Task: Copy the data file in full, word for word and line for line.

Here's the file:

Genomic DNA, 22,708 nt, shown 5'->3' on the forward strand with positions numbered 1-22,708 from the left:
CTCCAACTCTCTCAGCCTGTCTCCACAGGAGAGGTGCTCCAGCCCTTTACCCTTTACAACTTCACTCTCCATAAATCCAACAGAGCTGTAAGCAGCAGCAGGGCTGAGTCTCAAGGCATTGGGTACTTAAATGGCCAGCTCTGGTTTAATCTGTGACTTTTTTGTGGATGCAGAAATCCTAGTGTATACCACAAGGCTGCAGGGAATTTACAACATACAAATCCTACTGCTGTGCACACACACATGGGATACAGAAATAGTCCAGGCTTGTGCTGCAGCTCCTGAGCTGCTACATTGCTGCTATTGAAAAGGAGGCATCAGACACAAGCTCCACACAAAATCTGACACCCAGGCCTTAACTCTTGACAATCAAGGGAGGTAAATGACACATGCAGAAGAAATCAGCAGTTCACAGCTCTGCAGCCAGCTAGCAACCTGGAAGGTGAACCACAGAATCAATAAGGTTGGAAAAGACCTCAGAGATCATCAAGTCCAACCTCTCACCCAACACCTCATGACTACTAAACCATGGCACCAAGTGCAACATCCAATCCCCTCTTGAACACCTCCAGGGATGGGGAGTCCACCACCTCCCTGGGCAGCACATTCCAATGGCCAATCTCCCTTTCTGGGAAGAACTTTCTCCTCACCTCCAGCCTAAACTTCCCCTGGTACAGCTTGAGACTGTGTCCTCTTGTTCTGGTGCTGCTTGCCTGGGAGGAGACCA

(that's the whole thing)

Genomic DNA, 22,708 nt, shown 5'->3' on the forward strand with positions numbered 1-22,708 from the left:
CTCCAACTCTCTCAGCCTGTCTCCACAGGAGAGGTGCTCCAGCCCTTTACCCTTTACAACTTCACTCTCCATAAATCCAACAGAGCTGTAAGCAGCAGCAGGGCTGAGTCTCAAGGCATTGGGTACTTAAATGGCCAGCTCTGGTTTAATCTGTGACTTTTTTGTGGATGCAGAAATCCTAGTGTATACCACAAGGCTGCAGGGAATTTACAACATACAAATCCTACTGCTGTGCACACACACATGGGATACAGAAATAGTCCAGGCTTGTGCTGCAGCTCCTGAGCTGCTACATTGCTGCTATTGAAAAGGAGGCATCAGACACAAGCTCCACACAAAATCTGACACCCAGGCCTTAACTCTTGACAATCAAGGGAGGTAAATGACACATGCAGAAGAAATCAGCAGTTCACAGCTCTGCAGCCAGCTAGCAACCTGGAAGGTGAACCACAGAATCAATAAGGTTGGAAAAGACCTCAGAGATCATCAAGTCCAACCTCTCACCCAACACCTCATGACTACTAAACCATGGCACCAAGTGCAACATCCAATCCCCTCTTGAACACCTCCAGGGATGGGGAGTCCACCACCTCCCTGGGCAGCACATTCCAATGGCCAATCTCCCTTTCTGGGAAGAACTTTCTCCTCACCTCCAGCCTAAACTTCCCCTGGTACAGCTTGAGACTGTGTCCTCTTGTTCTGGTGCTGCTTGCCTGGGAGGAGACCA